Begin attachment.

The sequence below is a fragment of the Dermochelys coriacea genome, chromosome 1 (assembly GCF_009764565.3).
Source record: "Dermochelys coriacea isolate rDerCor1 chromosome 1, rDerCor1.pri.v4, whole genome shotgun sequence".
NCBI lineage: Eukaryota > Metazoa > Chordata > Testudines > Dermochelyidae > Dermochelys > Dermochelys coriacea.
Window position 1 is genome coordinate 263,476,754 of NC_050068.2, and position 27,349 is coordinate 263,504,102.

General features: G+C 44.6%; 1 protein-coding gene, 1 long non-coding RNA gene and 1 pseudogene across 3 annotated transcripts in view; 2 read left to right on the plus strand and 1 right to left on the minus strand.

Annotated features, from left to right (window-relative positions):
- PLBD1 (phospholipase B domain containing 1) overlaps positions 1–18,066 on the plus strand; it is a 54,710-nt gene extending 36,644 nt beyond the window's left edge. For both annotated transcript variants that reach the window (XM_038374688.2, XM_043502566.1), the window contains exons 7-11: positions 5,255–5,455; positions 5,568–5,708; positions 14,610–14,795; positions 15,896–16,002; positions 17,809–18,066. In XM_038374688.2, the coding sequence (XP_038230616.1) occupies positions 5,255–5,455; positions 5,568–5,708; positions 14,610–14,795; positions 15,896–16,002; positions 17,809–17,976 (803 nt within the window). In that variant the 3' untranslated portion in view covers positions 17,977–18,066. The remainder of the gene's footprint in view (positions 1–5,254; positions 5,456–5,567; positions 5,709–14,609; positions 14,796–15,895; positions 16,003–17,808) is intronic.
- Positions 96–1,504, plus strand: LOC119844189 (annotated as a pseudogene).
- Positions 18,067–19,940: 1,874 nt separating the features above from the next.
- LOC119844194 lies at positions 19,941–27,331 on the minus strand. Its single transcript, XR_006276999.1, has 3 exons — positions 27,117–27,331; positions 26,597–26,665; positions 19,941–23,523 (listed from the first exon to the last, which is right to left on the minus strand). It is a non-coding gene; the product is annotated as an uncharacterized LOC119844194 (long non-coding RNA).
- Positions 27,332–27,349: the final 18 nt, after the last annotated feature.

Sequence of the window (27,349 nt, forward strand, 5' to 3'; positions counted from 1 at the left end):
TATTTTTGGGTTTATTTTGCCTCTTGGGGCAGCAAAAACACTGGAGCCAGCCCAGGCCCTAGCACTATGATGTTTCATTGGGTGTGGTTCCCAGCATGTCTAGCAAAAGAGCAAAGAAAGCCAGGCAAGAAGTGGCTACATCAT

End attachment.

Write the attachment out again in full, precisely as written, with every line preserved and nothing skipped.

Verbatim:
The sequence below is a fragment of the Dermochelys coriacea genome, chromosome 1 (assembly GCF_009764565.3).
Source record: "Dermochelys coriacea isolate rDerCor1 chromosome 1, rDerCor1.pri.v4, whole genome shotgun sequence".
NCBI lineage: Eukaryota > Metazoa > Chordata > Testudines > Dermochelyidae > Dermochelys > Dermochelys coriacea.
Window position 1 is genome coordinate 263,476,754 of NC_050068.2, and position 27,349 is coordinate 263,504,102.

General features: G+C 44.6%; 1 protein-coding gene, 1 long non-coding RNA gene and 1 pseudogene across 3 annotated transcripts in view; 2 read left to right on the plus strand and 1 right to left on the minus strand.

Annotated features, from left to right (window-relative positions):
- PLBD1 (phospholipase B domain containing 1) overlaps positions 1–18,066 on the plus strand; it is a 54,710-nt gene extending 36,644 nt beyond the window's left edge. For both annotated transcript variants that reach the window (XM_038374688.2, XM_043502566.1), the window contains exons 7-11: positions 5,255–5,455; positions 5,568–5,708; positions 14,610–14,795; positions 15,896–16,002; positions 17,809–18,066. In XM_038374688.2, the coding sequence (XP_038230616.1) occupies positions 5,255–5,455; positions 5,568–5,708; positions 14,610–14,795; positions 15,896–16,002; positions 17,809–17,976 (803 nt within the window). In that variant the 3' untranslated portion in view covers positions 17,977–18,066. The remainder of the gene's footprint in view (positions 1–5,254; positions 5,456–5,567; positions 5,709–14,609; positions 14,796–15,895; positions 16,003–17,808) is intronic.
- Positions 96–1,504, plus strand: LOC119844189 (annotated as a pseudogene).
- Positions 18,067–19,940: 1,874 nt separating the features above from the next.
- LOC119844194 lies at positions 19,941–27,331 on the minus strand. Its single transcript, XR_006276999.1, has 3 exons — positions 27,117–27,331; positions 26,597–26,665; positions 19,941–23,523 (listed from the first exon to the last, which is right to left on the minus strand). It is a non-coding gene; the product is annotated as an uncharacterized LOC119844194 (long non-coding RNA).
- Positions 27,332–27,349: the final 18 nt, after the last annotated feature.

Sequence of the window (27,349 nt, forward strand, 5' to 3'; positions counted from 1 at the left end):
TATTTTTGGGTTTATTTTGCCTCTTGGGGCAGCAAAAACACTGGAGCCAGCCCAGGCCCTAGCACTATGATGTTTCATTGGGTGTGGTTCCCAGCATGTCTAGCAAAAGAGCAAAGAAAGCCAGGCAAGAAGTGGCTACATCAT